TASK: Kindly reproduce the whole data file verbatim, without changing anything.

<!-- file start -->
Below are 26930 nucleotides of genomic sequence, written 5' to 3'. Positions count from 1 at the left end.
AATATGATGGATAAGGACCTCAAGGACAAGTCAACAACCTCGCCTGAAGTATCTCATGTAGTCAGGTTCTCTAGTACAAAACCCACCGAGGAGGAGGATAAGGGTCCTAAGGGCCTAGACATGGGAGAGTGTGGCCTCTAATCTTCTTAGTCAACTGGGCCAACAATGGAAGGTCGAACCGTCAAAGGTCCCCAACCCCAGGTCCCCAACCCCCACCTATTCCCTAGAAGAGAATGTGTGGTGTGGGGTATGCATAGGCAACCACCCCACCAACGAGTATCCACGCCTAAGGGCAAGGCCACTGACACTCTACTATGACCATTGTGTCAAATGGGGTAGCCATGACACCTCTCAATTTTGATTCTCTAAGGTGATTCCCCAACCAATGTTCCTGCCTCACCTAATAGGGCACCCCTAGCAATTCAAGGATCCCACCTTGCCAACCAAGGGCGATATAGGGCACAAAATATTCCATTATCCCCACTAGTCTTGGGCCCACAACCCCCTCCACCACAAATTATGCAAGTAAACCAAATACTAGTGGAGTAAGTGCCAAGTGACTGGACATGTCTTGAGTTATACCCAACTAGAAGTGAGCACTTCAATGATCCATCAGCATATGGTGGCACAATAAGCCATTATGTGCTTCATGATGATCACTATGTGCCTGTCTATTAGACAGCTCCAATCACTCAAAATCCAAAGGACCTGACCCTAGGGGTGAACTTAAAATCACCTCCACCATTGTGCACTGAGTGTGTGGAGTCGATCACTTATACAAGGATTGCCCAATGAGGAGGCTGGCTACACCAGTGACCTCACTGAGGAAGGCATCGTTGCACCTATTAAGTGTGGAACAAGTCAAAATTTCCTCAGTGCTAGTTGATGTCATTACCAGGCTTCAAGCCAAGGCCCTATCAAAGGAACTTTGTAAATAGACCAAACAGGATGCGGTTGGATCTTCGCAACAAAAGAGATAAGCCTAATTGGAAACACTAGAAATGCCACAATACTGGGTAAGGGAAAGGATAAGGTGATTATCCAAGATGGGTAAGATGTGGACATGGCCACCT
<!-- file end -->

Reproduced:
Below are 26930 nucleotides of genomic sequence, written 5' to 3'. Positions count from 1 at the left end.
AATATGATGGATAAGGACCTCAAGGACAAGTCAACAACCTCGCCTGAAGTATCTCATGTAGTCAGGTTCTCTAGTACAAAACCCACCGAGGAGGAGGATAAGGGTCCTAAGGGCCTAGACATGGGAGAGTGTGGCCTCTAATCTTCTTAGTCAACTGGGCCAACAATGGAAGGTCGAACCGTCAAAGGTCCCCAACCCCAGGTCCCCAACCCCCACCTATTCCCTAGAAGAGAATGTGTGGTGTGGGGTATGCATAGGCAACCACCCCACCAACGAGTATCCACGCCTAAGGGCAAGGCCACTGACACTCTACTATGACCATTGTGTCAAATGGGGTAGCCATGACACCTCTCAATTTTGATTCTCTAAGGTGATTCCCCAACCAATGTTCCTGCCTCACCTAATAGGGCACCCCTAGCAATTCAAGGATCCCACCTTGCCAACCAAGGGCGATATAGGGCACAAAATATTCCATTATCCCCACTAGTCTTGGGCCCACAACCCCCTCCACCACAAATTATGCAAGTAAACCAAATACTAGTGGAGTAAGTGCCAAGTGACTGGACATGTCTTGAGTTATACCCAACTAGAAGTGAGCACTTCAATGATCCATCAGCATATGGTGGCACAATAAGCCATTATGTGCTTCATGATGATCACTATGTGCCTGTCTATTAGACAGCTCCAATCACTCAAAATCCAAAGGACCTGACCCTAGGGGTGAACTTAAAATCACCTCCACCATTGTGCACTGAGTGTGTGGAGTCGATCACTTATACAAGGATTGCCCAATGAGGAGGCTGGCTACACCAGTGACCTCACTGAGGAAGGCATCGTTGCACCTATTAAGTGTGGAACAAGTCAAAATTTCCTCAGTGCTAGTTGATGTCATTACCAGGCTTCAAGCCAAGGCCCTATCAAAGGAACTTTGTAAATAGACCAAACAGGATGCGGTTGGATCTTCGCAACAAAAGAGATAAGCCTAATTGGAAACACTAGAAATGCCACAATACTGGGTAAGGGAAAGGATAAGGTGATTATCCAAGATGGGTAAGATGTGGACATGGCCACCT